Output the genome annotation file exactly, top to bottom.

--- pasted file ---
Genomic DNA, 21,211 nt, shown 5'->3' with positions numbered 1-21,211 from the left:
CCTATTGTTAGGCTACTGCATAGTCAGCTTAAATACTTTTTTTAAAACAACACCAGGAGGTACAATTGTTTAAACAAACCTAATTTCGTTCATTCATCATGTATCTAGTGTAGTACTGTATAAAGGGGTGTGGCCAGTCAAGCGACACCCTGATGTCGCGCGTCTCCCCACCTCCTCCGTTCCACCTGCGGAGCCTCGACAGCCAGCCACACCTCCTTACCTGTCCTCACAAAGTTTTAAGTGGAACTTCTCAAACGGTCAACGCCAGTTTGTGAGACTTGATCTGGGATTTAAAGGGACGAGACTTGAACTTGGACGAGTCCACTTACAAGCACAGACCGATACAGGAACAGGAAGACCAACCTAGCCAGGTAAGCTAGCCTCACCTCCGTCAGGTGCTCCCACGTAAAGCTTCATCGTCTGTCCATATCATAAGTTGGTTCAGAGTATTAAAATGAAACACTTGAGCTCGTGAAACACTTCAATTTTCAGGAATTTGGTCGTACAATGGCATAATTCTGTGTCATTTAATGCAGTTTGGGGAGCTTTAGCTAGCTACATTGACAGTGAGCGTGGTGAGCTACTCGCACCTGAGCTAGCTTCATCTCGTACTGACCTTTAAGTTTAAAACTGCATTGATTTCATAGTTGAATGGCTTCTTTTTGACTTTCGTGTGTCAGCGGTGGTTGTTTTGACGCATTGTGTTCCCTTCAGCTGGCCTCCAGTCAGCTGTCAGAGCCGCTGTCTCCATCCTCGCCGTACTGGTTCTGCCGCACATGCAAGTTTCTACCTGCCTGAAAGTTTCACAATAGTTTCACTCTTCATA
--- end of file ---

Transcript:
Genomic DNA, 21,211 nt, shown 5'->3' with positions numbered 1-21,211 from the left:
CCTATTGTTAGGCTACTGCATAGTCAGCTTAAATACTTTTTTTAAAACAACACCAGGAGGTACAATTGTTTAAACAAACCTAATTTCGTTCATTCATCATGTATCTAGTGTAGTACTGTATAAAGGGGTGTGGCCAGTCAAGCGACACCCTGATGTCGCGCGTCTCCCCACCTCCTCCGTTCCACCTGCGGAGCCTCGACAGCCAGCCACACCTCCTTACCTGTCCTCACAAAGTTTTAAGTGGAACTTCTCAAACGGTCAACGCCAGTTTGTGAGACTTGATCTGGGATTTAAAGGGACGAGACTTGAACTTGGACGAGTCCACTTACAAGCACAGACCGATACAGGAACAGGAAGACCAACCTAGCCAGGTAAGCTAGCCTCACCTCCGTCAGGTGCTCCCACGTAAAGCTTCATCGTCTGTCCATATCATAAGTTGGTTCAGAGTATTAAAATGAAACACTTGAGCTCGTGAAACACTTCAATTTTCAGGAATTTGGTCGTACAATGGCATAATTCTGTGTCATTTAATGCAGTTTGGGGAGCTTTAGCTAGCTACATTGACAGTGAGCGTGGTGAGCTACTCGCACCTGAGCTAGCTTCATCTCGTACTGACCTTTAAGTTTAAAACTGCATTGATTTCATAGTTGAATGGCTTCTTTTTGACTTTCGTGTGTCAGCGGTGGTTGTTTTGACGCATTGTGTTCCCTTCAGCTGGCCTCCAGTCAGCTGTCAGAGCCGCTGTCTCCATCCTCGCCGTACTGGTTCTGCCGCACATGCAAGTTTCTACCTGCCTGAAAGTTTCACAATAGTTTCACTCTTCATA